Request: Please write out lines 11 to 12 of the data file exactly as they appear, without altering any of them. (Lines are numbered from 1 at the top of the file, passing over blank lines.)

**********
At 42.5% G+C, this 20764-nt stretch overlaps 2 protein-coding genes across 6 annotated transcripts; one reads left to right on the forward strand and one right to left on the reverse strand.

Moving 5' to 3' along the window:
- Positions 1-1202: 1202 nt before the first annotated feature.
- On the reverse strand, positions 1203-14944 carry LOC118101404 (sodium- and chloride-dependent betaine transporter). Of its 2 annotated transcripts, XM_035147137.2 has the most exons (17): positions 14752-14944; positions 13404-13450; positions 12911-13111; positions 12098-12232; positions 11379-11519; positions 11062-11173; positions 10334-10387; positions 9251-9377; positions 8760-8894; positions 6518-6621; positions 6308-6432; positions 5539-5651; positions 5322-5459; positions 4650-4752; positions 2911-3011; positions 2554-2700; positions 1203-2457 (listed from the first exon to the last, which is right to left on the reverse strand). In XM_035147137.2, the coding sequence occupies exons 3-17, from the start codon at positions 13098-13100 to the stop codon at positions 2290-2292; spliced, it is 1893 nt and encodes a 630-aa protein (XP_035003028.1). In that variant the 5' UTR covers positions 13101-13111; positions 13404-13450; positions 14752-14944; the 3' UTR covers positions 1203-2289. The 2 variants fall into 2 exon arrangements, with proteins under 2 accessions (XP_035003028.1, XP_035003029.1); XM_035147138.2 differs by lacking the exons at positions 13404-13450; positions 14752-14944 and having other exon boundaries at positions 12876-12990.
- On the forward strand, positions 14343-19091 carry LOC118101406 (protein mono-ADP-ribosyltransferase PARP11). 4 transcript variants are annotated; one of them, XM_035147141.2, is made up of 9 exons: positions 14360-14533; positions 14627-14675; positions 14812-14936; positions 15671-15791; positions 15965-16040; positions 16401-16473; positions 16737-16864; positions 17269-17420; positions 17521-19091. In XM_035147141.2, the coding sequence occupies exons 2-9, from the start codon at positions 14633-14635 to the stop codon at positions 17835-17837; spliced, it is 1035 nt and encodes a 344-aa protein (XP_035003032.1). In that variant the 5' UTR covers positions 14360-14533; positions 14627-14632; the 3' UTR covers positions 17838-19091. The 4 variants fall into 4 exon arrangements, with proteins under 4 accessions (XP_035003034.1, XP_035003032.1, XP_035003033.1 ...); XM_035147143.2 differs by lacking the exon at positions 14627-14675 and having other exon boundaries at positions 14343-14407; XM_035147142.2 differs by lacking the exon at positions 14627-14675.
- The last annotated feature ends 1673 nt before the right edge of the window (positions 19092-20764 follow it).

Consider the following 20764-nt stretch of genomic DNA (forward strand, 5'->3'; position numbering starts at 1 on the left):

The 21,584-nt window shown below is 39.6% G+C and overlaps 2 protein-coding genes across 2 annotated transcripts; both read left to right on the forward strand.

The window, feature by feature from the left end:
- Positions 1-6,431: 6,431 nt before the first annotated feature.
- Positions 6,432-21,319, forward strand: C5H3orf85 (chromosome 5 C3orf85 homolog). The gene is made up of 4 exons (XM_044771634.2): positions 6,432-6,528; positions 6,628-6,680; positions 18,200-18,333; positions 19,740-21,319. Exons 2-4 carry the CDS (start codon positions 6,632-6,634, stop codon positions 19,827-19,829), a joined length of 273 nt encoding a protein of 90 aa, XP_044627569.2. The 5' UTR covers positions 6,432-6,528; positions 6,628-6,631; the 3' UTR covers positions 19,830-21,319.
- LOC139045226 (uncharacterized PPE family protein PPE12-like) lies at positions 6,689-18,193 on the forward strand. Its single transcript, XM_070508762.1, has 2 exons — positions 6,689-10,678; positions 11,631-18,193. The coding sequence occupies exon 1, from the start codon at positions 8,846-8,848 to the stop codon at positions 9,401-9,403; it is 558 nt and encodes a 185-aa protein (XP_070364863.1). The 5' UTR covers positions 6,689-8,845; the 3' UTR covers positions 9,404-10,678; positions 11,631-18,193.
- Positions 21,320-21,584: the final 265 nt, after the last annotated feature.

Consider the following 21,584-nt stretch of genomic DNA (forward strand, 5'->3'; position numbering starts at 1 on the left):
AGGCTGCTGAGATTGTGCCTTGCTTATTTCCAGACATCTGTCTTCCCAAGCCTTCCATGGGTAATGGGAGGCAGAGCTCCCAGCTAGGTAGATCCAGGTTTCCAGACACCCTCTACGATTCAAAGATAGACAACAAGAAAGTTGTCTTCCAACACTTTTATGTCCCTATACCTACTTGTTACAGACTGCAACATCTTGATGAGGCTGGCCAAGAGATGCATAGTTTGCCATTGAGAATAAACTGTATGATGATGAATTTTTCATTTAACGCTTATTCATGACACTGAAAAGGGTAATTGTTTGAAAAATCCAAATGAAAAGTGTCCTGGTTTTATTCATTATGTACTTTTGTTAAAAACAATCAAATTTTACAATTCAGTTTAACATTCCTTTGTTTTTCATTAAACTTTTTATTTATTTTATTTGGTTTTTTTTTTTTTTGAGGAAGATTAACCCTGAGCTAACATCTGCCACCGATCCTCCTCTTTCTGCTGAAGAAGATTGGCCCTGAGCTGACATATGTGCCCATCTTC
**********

- Positions 6,432-21,319, forward strand: C5H3orf85 (chromosome 5 C3orf85 homolog). The gene is made up of 4 exons (XM_044771634.2): positions 6,432-6,528; positions 6,628-6,680; positions 18,200-18,333; positions 19,740-21,319. Exons 2-4 carry the CDS (start codon positions 6,632-6,634, stop codon positions 19,827-19,829), a joined length of 273 nt encoding a protein of 90 aa, XP_044627569.2. The 5' UTR covers positions 6,432-6,528; positions 6,628-6,631; the 3' UTR covers positions 19,830-21,319.
- LOC139045226 (uncharacterized PPE family protein PPE12-like) lies at positions 6,689-18,193 on the forward strand. Its single transcript, XM_070508762.1, has 2 exons — positions 6,689-10,678; positions 11,631-18,193. The coding sequence occupies exon 1, from the start codon at positions 8,846-8,848 to the stop codon at positions 9,401-9,403; it is 558 nt and encodes a 185-aa protein (XP_070364863.1). The 5' UTR covers positions 6,689-8,845; the 3' UTR covers positions 9,404-10,678; positions 11,631-18,193.